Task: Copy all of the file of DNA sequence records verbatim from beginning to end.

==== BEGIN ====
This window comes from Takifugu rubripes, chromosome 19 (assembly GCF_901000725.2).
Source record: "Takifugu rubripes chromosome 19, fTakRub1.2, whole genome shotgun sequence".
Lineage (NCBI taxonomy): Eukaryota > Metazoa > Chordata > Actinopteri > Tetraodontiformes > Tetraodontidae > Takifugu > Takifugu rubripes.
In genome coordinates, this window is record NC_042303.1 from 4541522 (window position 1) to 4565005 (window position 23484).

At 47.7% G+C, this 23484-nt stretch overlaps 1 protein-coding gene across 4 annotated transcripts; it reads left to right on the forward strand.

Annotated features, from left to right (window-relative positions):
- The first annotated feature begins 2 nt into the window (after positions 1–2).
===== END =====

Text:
This window comes from Takifugu rubripes, chromosome 19 (assembly GCF_901000725.2).
Source record: "Takifugu rubripes chromosome 19, fTakRub1.2, whole genome shotgun sequence".
Lineage (NCBI taxonomy): Eukaryota > Metazoa > Chordata > Actinopteri > Tetraodontiformes > Tetraodontidae > Takifugu > Takifugu rubripes.
In genome coordinates, this window is record NC_042303.1 from 4541522 (window position 1) to 4565005 (window position 23484).

At 47.7% G+C, this 23484-nt stretch overlaps 1 protein-coding gene across 4 annotated transcripts; it reads left to right on the forward strand.

Annotated features, from left to right (window-relative positions):
- The first annotated feature begins 2 nt into the window (after positions 1–2).